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Pest of the Month

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Snails and slugs

Brown garden snail.
Copper barrier on tree trunk.

Snails and slugs rank among the most disliked pests in California gardens. These slimy mollusks emerge from hiding at night and chew holes in leaves, flowers and fruit of many plants. The silvery, slimy trails they leave behind distinguish their damage from that caused by other pests that chew holes such as earwigs or caterpillars.

Management tips

Managing snails and slugs requires an integrated program involving several strategies.

  • First, it is important to remove daytime hiding places such as ivy, weedy areas, or garden debris (unused pots, boards, etc) as much as possible. Snails and slugs require a moist surface for mobility throughout a garden, so installing drip irrigation that keeps soil surfaces dry will limit their ability to disperse.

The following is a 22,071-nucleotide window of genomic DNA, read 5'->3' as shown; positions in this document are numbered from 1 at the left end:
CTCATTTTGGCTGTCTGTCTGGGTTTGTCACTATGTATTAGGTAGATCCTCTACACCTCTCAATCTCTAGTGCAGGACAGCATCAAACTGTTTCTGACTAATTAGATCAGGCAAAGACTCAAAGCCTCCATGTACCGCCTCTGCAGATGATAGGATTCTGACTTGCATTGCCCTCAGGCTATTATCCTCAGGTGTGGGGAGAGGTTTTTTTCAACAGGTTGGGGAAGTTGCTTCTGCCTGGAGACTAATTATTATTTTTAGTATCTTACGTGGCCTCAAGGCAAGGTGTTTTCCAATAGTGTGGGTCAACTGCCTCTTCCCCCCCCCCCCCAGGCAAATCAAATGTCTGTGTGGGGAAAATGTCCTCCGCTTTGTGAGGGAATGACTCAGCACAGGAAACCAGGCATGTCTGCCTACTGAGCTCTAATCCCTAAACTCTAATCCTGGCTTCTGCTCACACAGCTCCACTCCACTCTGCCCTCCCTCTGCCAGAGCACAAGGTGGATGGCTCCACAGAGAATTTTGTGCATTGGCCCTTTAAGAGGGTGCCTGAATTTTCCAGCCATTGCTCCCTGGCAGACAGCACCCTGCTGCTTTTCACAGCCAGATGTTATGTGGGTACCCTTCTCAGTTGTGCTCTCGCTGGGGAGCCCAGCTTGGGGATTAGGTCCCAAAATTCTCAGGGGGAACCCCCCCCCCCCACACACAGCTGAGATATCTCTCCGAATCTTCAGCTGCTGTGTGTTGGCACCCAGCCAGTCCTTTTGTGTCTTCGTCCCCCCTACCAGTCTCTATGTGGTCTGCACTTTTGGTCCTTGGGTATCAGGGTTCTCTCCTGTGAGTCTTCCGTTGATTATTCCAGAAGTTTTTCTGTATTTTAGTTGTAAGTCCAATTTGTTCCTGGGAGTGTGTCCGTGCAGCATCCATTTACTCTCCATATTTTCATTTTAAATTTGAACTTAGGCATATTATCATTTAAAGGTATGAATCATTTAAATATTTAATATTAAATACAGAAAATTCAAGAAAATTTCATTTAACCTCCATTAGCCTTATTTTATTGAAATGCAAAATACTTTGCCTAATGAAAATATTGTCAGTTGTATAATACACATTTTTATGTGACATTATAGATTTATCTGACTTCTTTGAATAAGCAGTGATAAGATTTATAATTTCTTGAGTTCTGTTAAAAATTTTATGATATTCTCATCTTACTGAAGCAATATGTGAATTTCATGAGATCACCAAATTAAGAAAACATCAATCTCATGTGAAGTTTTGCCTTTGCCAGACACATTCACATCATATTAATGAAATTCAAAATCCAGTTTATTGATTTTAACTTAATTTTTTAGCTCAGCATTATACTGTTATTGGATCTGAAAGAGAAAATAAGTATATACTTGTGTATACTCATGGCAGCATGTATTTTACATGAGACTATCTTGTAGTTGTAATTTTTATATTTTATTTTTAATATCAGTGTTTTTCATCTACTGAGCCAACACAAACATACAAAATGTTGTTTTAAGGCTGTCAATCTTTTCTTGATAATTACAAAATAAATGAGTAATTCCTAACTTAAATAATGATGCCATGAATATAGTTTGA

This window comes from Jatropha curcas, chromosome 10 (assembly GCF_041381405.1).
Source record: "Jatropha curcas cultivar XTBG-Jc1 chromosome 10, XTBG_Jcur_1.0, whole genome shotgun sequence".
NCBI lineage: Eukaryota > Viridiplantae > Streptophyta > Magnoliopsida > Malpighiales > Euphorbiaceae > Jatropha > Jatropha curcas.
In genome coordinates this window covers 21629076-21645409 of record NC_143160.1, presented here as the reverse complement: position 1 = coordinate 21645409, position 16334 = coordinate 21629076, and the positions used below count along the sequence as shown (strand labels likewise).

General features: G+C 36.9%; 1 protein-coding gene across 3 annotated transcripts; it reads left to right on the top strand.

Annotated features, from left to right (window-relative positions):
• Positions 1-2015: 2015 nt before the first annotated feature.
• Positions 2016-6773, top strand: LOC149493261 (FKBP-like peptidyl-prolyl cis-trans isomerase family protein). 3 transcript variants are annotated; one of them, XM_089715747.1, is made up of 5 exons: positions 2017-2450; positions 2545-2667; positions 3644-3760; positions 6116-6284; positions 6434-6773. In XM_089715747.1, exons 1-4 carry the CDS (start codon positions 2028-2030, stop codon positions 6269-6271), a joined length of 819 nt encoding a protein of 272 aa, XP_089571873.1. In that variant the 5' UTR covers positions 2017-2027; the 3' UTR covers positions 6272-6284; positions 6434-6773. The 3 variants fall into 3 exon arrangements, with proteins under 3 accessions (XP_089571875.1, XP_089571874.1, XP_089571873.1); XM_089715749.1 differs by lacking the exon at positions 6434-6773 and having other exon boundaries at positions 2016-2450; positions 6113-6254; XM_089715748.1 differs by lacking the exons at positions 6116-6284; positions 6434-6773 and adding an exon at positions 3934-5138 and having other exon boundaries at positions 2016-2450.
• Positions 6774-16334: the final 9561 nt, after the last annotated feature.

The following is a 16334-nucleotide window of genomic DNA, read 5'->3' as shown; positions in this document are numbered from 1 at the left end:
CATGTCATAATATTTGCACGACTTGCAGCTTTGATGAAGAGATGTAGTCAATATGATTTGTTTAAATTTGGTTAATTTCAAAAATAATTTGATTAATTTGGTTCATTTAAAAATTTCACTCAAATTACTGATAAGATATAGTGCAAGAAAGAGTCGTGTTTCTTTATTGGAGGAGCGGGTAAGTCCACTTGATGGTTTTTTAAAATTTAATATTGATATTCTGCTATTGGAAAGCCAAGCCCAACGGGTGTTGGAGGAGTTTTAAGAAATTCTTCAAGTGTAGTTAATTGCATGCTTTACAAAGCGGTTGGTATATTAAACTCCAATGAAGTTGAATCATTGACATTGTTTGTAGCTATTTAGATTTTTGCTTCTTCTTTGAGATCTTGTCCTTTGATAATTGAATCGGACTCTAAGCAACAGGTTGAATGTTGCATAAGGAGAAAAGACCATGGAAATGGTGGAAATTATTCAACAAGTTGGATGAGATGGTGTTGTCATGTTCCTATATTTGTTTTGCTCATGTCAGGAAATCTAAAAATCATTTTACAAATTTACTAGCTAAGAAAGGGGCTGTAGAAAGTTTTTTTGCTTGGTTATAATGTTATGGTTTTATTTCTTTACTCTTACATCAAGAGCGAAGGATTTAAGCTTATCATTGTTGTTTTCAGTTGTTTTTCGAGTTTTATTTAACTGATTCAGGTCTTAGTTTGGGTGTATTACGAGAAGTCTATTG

• To keep snails and slugs out of trees or raised beds, consider applying a 3- to 4-inch-wide barrier of copper foil, which mollusks will not cross.
  • Trapping snails and slugs is also an important part of an IPM program. Snail and slug traps are sold in stores or you can make your own out of boards. Kill captured snails by crushing or dropping them into a bucket of soapy water.

What about baits?

Baits can be part of an IPM program but they won't be very effective unless you also reduce shelter, food and moisture for the pests. Baits containing iron phosphate are the best choice because they are safe for people, pets and the environment. Metaldehyde baits are especially toxic to dogs and birds. Scatter bait around sprinklers and in moist and protected areas where snails and slugs travel.

Learn more about managing snails and slugs in the Snail and Slug Pest Note.

 

Statewide IPM Program, Agriculture and Natural Resources, University of California
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Agriculture and Natural Resources, University of California

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